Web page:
Now, the violent repeat offender is out on parole again. He is not rehabilitated, having spent the past many years in the sole company of convicted criminals. He is desperate, uneducated, unemployable and crime is his only skill.

In for a Penny, In for a Pound

The felon in our scenario is still likely to offend. Only now, no one will remain to testify against him in court. In for a penny, in for a pound. If he robs someone at gunpoint tonight, and they live to testify about it next week, he goes to jail for life.

If he robs them at gunpoint and kills them, he still goes to jail for life. Only with no witness, he is less likely to be caught and convicted.

Three-Strikes made some desperate criminals into harder, more desperate, and even more dangerous killers.

Today, any credible self-defense course teaches women, in particular, to never, ever let someone abduct you and take you to a second location.

If someone tries to rob you on the street, give them your purse without hesitation. If they try to put you in a car, fight, fight, fight with everything you have right then, right there on the street as if your life depends upon it.

But prior to the mid-1990s, women weren’t taught that at all. Women were told to remain calm and cooperate; your chances of survival were much better if you just gave the criminal whatever they wanted, and went along with them as calmly as possible.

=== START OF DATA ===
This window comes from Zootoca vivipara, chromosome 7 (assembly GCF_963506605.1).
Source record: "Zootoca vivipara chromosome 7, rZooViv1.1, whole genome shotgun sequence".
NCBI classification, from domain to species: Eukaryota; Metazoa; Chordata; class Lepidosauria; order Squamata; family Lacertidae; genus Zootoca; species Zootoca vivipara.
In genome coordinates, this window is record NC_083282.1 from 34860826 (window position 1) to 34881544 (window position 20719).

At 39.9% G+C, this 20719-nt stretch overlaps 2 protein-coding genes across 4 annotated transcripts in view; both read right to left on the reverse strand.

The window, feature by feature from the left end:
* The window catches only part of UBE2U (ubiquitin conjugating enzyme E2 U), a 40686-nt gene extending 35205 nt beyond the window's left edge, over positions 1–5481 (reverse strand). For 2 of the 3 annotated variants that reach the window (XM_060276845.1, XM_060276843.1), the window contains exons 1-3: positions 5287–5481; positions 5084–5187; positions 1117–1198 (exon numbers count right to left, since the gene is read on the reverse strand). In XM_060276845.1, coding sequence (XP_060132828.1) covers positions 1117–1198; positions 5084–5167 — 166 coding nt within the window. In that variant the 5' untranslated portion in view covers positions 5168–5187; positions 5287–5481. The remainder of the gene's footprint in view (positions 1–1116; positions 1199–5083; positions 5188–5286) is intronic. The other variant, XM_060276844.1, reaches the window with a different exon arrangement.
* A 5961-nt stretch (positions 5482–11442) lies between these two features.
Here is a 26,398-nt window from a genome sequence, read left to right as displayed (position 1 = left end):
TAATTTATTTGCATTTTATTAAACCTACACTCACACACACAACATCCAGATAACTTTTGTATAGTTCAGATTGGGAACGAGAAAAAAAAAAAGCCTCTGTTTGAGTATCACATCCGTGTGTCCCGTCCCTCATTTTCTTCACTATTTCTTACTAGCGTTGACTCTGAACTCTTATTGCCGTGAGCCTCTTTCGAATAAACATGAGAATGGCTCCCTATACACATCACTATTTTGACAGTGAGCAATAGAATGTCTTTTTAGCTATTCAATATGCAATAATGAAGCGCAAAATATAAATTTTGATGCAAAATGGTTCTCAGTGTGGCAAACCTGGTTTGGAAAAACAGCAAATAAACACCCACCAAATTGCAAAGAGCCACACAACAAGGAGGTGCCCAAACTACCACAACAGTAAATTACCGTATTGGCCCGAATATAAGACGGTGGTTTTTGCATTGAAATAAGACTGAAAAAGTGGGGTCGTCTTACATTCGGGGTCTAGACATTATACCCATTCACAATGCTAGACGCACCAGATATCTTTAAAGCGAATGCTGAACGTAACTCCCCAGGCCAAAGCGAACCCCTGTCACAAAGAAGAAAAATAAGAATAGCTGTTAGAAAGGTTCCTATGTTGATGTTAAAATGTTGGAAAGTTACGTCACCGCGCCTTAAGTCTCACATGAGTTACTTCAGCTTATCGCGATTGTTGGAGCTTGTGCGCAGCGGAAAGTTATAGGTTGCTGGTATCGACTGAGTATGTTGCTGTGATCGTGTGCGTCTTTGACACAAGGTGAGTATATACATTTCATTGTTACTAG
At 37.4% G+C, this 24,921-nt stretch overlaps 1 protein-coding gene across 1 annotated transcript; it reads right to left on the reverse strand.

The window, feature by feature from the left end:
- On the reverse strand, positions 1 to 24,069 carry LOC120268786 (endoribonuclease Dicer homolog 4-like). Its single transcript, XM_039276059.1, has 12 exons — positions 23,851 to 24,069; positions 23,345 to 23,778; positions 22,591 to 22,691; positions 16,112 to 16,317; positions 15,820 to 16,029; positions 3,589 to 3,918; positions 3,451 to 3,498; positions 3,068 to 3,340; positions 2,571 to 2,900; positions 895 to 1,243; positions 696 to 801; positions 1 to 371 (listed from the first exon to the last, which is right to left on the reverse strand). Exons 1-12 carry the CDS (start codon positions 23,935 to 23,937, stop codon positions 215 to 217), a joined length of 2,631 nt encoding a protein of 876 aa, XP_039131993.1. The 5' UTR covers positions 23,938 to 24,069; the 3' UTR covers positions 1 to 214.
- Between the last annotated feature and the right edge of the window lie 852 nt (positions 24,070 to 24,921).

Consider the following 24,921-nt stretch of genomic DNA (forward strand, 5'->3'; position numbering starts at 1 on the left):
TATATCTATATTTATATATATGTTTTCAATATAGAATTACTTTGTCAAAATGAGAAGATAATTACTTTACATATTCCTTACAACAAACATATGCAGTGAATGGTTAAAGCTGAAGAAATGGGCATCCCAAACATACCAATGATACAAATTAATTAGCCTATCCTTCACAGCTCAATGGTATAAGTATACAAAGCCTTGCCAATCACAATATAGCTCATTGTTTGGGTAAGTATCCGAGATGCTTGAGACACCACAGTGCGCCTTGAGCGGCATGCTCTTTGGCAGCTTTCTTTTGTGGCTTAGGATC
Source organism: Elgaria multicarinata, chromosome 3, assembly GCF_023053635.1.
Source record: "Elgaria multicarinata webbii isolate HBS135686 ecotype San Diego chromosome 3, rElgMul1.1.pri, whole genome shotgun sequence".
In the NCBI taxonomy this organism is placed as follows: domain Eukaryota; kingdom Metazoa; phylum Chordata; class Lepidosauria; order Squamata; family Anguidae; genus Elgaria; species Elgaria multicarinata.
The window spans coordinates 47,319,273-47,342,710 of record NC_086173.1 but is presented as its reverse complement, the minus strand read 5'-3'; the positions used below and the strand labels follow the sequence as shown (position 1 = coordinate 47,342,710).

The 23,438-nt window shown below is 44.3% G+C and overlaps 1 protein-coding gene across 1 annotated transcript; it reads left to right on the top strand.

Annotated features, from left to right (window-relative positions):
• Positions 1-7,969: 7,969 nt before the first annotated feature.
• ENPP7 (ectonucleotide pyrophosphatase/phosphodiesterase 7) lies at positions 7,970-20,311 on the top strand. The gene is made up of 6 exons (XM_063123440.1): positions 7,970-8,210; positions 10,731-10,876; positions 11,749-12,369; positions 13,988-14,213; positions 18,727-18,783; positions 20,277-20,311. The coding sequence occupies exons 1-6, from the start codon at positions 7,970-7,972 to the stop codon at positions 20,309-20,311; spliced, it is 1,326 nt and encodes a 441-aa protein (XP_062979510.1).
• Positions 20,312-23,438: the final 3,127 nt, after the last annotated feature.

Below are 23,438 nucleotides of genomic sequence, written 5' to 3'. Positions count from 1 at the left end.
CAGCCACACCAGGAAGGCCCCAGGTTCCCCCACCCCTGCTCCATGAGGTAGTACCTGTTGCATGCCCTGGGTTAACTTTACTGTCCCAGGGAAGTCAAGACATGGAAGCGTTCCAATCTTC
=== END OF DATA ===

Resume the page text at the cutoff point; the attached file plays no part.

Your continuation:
That was also the old attitude about plane hijackings. They want something, calmly meet demands, land at an airport, everyone lives.

Hearkening back to a simpler time and a better class of criminal is nonsense, of course. Nor can it be said that Three-Strikes was responsible for the increase in violent criminals who killed their victims. It can’t even be said for certain that there has been an increase in violent criminals who kill their victims specifically in order to eliminate potential witnesses.

These factors are not simple and strait-forward to research, complete data is not available and it never will be. One thing is certain.

This is Not Baseball: Three-Strikes and No One Wins

Three-Strikes was a great sound-byte. It likely played well in a few campaigns. But this isn’t baseball. This is life and death. Someone serving a life-sentence isn’t good for anyone in society. Someone serving a life-sentence means a complete failure of society. It means lives lost to violent murder. Completely irrecoverable.

First Step Act

More must be done to rehabilitate criminals, to prevent a life-sentence outcome at every point in the criminal justice process.

Will a first-time offender benefitting from the First Step complete a rehabilitation program, successfully re-enter society, become employed and never re-offend? What if they never progress to violent killer serving a life sentence under a Three-Strikes Law?

The U.S. prison and criminal justice system is broken; Three-Strikes is broken. It is time to try something new.

The First Step Act is not only good news for those serving unfairly harsh sentences under Three-Strikes for nonviolent offenses but good news for reducing violent crime in the United States, as well.

And that’s good news for everyone.